AMY GOODMAN: I wanted to get your response, Derek, to this.
DEREK KITCHEN: I think there’s something to be said about freedom here. And this is—we have to consider our freedom, as well. We desire to be married. This is a civil marriage issue, so this has nothing to do with religions. We’re not—we’re not lining up at the Mormon church to get married. So I do believe that in the end, as far as liberty goes, we are on the winning side. And, you know, I do—it’s unfortunate that they—you know, that they are upset about this, but, you know, they can’t really take away rights from us that we deserve.
AMY GOODMAN: Moudi, I wanted to ask about the theory that is being used to challenge same-sex marriage in Utah, the idea that banning same-sex marriage encourages diversity in parenting, you know, having a man and a woman be the parents.
MOUDI SBEITY: Right. You know, there have been a lot of studies debunking that theory. I am of the belief that a child needs parents who can love and nurture them. I am not in a position to change anybody’s mind about what they believe. All that we ask is that they leave us to our own beliefs and our own family. There are hundreds of family types out there, and we cannot all go out there and make sure that they conform to our standards.
AMY GOODMAN: Do you plan to—how do you want to get married in Utah?
MOUDI SBEITY: Well, I think we were planning on a farmers’ market wedding, because we spend most of our time with the farmers’ market. And we were planning something for this coming October, but with the Supreme Court stay, that may not happen, although I do believe that our appeals process will be speedy.
AMY GOODMAN: Well, of course—and you, Derek?
DEREK KITCHEN: I was just going to say, to add onto Moudi’s point, I do believe that we will be through the 10th Circuit in March. And depending on what they decide, that could be escalated up to the Supreme Court. And we are hoping for a ruling that could affect other states. So, you know, we’re in it for the long run. And if that means putting our marriage on hold, then that’s what that means.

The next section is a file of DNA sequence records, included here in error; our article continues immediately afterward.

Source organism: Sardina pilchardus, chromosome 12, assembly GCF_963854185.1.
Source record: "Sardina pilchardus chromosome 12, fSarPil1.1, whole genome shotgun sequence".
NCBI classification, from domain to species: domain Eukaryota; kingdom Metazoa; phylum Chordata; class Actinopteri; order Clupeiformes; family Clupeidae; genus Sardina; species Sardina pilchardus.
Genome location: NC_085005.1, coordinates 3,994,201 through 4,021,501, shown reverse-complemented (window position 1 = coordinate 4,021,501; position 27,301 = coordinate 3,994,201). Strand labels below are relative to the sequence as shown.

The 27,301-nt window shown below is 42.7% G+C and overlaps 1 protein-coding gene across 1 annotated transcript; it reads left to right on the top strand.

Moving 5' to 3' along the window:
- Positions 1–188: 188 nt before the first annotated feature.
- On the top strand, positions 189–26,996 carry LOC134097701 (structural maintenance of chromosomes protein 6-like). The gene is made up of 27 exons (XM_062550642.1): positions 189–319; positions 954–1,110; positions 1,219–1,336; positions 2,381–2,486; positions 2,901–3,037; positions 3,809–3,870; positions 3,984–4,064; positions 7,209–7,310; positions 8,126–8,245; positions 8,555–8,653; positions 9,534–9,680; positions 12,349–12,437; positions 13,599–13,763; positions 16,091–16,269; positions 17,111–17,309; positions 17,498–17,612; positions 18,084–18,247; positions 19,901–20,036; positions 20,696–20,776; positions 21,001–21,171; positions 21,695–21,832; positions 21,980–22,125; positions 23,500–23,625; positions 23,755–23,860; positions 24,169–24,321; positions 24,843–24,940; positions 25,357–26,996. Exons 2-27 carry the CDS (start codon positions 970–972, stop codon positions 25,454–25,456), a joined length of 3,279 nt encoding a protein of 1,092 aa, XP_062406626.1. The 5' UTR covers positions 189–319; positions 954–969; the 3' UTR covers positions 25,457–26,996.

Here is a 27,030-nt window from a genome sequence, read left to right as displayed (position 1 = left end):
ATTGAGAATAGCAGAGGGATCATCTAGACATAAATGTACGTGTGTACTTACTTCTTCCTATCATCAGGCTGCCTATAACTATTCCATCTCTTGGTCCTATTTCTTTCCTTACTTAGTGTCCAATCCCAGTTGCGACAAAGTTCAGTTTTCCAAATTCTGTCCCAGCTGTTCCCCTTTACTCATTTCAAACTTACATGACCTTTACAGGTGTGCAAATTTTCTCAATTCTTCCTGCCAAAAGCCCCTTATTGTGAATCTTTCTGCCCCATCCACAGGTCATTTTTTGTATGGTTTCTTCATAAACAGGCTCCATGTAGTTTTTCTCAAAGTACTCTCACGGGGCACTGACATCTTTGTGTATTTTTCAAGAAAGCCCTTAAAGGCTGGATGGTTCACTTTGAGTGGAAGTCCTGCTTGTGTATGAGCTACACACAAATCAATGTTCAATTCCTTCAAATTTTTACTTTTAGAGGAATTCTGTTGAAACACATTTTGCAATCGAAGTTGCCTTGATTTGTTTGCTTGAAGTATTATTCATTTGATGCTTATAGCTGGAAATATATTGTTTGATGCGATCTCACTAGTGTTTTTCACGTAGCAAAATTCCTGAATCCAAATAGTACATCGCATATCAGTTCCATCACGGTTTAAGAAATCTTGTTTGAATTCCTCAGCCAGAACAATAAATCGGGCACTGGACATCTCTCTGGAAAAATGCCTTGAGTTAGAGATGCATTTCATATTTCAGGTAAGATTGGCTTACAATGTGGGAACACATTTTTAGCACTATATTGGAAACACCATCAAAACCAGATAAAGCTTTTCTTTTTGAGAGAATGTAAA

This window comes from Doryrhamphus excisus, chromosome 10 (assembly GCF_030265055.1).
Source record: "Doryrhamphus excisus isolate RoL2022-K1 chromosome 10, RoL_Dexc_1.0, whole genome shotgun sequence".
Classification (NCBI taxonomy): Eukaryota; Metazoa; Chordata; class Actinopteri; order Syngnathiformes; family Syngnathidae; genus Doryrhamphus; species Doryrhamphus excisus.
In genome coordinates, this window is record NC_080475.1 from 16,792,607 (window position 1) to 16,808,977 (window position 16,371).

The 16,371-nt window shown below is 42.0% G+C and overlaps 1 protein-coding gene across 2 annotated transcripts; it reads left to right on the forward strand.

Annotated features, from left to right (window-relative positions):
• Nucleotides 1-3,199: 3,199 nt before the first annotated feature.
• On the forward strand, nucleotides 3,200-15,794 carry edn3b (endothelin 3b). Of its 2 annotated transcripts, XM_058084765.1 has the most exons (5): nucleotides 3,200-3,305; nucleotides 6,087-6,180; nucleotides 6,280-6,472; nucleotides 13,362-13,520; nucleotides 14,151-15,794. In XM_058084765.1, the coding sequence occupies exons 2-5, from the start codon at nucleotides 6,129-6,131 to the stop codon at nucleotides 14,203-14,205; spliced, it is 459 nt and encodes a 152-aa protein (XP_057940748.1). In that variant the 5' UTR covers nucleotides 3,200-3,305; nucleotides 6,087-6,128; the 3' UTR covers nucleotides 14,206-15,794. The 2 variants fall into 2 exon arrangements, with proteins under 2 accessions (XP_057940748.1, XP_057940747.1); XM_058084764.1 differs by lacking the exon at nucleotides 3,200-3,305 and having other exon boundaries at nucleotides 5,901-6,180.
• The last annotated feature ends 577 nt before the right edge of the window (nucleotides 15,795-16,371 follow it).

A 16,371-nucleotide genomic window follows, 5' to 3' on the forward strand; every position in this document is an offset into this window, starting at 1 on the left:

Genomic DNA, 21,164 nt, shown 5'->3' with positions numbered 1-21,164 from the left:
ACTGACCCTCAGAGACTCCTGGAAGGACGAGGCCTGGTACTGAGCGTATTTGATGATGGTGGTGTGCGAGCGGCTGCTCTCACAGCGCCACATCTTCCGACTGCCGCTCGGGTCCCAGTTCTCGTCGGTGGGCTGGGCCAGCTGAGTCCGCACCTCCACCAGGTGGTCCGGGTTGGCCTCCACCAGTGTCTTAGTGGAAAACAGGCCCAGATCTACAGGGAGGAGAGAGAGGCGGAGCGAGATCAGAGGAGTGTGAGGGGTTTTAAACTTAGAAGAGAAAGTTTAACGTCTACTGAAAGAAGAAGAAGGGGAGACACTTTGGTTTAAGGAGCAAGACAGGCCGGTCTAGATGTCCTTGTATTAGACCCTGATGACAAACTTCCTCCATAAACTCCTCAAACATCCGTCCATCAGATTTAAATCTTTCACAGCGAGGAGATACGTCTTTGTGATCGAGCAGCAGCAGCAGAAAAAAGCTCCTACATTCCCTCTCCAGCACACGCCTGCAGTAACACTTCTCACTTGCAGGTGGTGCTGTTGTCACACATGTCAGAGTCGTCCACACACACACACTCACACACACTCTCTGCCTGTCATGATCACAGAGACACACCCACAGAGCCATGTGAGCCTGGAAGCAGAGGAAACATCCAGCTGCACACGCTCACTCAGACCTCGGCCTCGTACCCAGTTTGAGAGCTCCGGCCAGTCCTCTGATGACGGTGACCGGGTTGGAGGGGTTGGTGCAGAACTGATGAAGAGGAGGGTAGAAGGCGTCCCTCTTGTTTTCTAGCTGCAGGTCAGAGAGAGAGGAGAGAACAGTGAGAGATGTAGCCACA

AMY GOODMAN: And that stay appeal would be made to Justice Sonia Sotomayor, the—who is assigned to oversight of the 10th Circuit Court of Appeals, is that right? Any words that you’d like to—
DEREK KITCHEN: Correct.
AMY GOODMAN: If you could address her now, what would you have to say, Derek and Moudi?
DEREK KITCHEN: You know, we’re just here to respect the process. I understand that they didn’t really offer an opinion on the case, and that’s totally respectable. I think we will wait to make our case to the Supreme Court in full later on in the future.
AMY GOODMAN: Well, Derek Kitchen and Moudi Sbeity, I want to thank you very much for being with us, plaintiffs in the lawsuit challenging Utah’s anti-gay marriage law.
DEREK KITCHEN: Thank you.
MOUDI SBEITY: Thank you.
AMY GOODMAN: This is Democracy Now!, democracynow.org, The War and Peace Report. It is cold in many parts of the United States today, record freezing weather. It dropped more than 50 degrees here in New York in just a few hours. Recorded in Central Park, I think, was 5 degrees today, a record low in history. When we come back, we’ll look at how global warming could be linked to such record cold. Stay with us.